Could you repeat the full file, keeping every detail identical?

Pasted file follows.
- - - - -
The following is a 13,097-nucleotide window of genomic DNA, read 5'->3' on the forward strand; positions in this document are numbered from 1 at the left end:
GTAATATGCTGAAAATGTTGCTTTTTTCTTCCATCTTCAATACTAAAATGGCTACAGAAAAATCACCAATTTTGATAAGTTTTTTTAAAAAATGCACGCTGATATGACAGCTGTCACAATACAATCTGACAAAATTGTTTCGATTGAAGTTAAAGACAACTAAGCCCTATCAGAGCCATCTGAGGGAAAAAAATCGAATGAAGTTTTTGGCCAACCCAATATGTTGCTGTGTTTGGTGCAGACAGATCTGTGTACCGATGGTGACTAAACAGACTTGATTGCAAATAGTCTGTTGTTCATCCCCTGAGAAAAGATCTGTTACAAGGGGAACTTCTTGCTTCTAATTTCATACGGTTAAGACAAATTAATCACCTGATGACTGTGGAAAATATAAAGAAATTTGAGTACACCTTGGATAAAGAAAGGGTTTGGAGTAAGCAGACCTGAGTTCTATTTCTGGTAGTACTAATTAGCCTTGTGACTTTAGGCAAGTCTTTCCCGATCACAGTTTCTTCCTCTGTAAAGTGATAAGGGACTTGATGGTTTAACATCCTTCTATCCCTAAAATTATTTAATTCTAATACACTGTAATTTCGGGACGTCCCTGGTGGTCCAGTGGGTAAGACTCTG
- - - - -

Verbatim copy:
The following is a 13,097-nucleotide window of genomic DNA, read 5'->3' on the forward strand; positions in this document are numbered from 1 at the left end:
GTAATATGCTGAAAATGTTGCTTTTTTCTTCCATCTTCAATACTAAAATGGCTACAGAAAAATCACCAATTTTGATAAGTTTTTTTAAAAAATGCACGCTGATATGACAGCTGTCACAATACAATCTGACAAAATTGTTTCGATTGAAGTTAAAGACAACTAAGCCCTATCAGAGCCATCTGAGGGAAAAAAATCGAATGAAGTTTTTGGCCAACCCAATATGTTGCTGTGTTTGGTGCAGACAGATCTGTGTACCGATGGTGACTAAACAGACTTGATTGCAAATAGTCTGTTGTTCATCCCCTGAGAAAAGATCTGTTACAAGGGGAACTTCTTGCTTCTAATTTCATACGGTTAAGACAAATTAATCACCTGATGACTGTGGAAAATATAAAGAAATTTGAGTACACCTTGGATAAAGAAAGGGTTTGGAGTAAGCAGACCTGAGTTCTATTTCTGGTAGTACTAATTAGCCTTGTGACTTTAGGCAAGTCTTTCCCGATCACAGTTTCTTCCTCTGTAAAGTGATAAGGGACTTGATGGTTTAACATCCTTCTATCCCTAAAATTATTTAATTCTAATACACTGTAATTTCGGGACGTCCCTGGTGGTCCAGTGGGTAAGACTCTG